“Lost, not gone. There’s a difference. If something’s lost, it can be found.”

Sam Drake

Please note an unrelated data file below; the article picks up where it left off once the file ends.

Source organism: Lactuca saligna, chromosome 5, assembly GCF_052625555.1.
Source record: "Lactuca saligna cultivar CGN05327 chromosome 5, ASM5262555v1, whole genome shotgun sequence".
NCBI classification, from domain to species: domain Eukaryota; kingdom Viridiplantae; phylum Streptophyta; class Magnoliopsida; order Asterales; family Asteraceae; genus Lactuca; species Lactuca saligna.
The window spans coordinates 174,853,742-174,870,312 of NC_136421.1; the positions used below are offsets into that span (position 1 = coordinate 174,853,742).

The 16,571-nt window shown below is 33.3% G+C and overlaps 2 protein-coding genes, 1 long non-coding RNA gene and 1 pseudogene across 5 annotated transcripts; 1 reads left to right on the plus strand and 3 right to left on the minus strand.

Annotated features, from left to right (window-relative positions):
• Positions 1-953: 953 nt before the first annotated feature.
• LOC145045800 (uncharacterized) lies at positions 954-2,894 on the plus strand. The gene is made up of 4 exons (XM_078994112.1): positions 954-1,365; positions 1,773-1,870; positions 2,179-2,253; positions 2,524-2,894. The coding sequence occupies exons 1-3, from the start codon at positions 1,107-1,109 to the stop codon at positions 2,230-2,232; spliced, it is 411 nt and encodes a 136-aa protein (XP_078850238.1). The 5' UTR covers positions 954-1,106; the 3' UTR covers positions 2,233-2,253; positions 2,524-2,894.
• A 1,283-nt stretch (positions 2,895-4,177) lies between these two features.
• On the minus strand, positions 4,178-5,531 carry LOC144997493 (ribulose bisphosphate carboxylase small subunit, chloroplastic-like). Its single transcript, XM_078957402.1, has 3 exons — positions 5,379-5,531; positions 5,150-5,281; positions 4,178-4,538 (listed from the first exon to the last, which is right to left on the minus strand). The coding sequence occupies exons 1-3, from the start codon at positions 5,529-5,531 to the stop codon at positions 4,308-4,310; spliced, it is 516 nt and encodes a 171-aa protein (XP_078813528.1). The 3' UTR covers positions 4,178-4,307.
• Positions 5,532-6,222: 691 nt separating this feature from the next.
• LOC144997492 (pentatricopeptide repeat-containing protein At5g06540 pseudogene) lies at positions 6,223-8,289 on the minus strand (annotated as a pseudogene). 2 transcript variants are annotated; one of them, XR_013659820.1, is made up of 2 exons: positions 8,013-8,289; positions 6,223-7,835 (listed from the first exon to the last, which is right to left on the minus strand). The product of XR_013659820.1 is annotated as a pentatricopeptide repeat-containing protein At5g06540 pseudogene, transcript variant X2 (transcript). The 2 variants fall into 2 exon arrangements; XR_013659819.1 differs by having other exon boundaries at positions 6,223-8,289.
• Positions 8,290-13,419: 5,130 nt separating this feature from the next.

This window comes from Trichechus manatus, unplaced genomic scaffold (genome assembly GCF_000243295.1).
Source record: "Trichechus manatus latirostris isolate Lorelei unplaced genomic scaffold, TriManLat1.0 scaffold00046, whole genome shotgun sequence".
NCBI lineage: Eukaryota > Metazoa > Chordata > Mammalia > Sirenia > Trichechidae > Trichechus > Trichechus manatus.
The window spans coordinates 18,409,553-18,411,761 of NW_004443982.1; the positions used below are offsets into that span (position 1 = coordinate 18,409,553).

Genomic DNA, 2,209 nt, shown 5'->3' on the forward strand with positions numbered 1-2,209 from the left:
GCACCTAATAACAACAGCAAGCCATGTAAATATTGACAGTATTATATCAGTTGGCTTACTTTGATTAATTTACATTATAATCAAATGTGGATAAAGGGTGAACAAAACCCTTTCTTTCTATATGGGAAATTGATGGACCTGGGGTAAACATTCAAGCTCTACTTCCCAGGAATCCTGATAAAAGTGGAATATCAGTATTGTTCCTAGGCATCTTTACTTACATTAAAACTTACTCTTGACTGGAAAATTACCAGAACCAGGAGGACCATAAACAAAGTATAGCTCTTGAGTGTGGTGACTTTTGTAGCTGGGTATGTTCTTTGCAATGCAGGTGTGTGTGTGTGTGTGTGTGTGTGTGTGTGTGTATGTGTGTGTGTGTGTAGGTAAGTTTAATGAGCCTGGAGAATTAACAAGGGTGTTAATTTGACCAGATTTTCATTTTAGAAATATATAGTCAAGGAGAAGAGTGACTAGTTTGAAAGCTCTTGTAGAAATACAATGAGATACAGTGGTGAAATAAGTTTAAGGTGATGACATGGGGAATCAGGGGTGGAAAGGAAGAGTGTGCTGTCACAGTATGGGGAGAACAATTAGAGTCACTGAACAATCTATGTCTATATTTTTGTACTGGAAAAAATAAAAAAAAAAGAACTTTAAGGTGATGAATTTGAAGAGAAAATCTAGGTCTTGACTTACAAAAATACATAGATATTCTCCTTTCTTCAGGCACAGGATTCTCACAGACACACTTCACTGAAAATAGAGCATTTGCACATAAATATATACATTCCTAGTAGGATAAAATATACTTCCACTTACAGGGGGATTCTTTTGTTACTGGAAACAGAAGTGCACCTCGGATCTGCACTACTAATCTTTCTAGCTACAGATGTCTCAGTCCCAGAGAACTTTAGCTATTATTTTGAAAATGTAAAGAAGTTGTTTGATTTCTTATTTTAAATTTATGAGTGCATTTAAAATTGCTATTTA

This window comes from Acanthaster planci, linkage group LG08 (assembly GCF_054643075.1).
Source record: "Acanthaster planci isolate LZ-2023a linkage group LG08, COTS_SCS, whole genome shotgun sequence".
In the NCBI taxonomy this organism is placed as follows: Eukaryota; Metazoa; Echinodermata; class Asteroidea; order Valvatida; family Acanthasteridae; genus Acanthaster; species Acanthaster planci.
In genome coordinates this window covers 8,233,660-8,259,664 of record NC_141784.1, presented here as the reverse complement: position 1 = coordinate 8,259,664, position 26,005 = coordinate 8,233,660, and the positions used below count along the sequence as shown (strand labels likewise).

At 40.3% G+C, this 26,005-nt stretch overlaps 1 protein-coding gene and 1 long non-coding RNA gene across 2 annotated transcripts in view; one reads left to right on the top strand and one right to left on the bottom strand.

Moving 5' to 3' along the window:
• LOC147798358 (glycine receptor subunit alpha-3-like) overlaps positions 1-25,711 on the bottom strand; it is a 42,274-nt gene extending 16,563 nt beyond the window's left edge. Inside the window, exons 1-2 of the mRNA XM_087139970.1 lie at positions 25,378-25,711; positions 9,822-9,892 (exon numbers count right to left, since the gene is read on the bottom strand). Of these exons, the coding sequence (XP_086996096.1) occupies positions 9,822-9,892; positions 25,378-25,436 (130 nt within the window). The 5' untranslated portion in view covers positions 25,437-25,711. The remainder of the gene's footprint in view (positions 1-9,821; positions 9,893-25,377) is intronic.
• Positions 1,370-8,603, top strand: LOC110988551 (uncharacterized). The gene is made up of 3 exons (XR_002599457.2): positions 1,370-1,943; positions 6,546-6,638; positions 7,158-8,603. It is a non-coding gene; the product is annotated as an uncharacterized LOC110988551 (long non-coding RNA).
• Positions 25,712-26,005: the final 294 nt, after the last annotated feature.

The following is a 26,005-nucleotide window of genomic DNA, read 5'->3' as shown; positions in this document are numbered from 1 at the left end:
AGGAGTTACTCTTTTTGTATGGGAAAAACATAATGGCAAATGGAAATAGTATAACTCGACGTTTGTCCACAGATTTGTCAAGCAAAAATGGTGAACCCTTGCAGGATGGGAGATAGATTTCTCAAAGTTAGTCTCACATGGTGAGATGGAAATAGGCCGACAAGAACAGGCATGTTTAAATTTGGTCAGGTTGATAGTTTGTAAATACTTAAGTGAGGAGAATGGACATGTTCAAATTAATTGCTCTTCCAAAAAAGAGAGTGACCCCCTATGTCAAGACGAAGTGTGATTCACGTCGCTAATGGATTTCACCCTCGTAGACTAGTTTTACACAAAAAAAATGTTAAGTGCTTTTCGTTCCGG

The first feature from PlayStation Productions was the obvious choice and yet also perhaps the most misguided — Naughty Dog’s Uncharted videogame franchise was designed as a cinematic experience, drawing inspiration from the likes of Indiana Jones, but this also means there is little more for a live action production to offer. Practical effects might have provided more grounded, visceral action; instead the action is so obviously green-screened — with videogamey CGI (particularly in aerial sequences) and conspicuous cutting around stunt performers — that the non-interactive experience offers no discernible benefit. Time has also diminished the film’s relevance, as Drake’s videogame journey concluded six years ago. In fact, Uncharted was stuck in pre-production for so long that Mark Wahlberg aged out of consideration for Nathan Drake and into the role of his mentor. Casting a further shadow is how perfect Nathan Fillion would have been for the role of Drake (as demonstrated in a wonderful little fan film — over the intervening four years it became a running joke that I would bring it up as the “real” Uncharted film). Tom Holland provides the requisite charm but not quite enough swagger, and his young Drake feels ill-formed as a character, whilst the rest of the cast is a rogue’s gallery of predictable and shallow caricatures. The story of hunting for the lost gold of Magellan is serviceable with a few moments of intrigue, like Drake learning to test his companion’s trustworthiness, but there is no soul to this adventure. Perhaps it is only lost; I fear it is gone.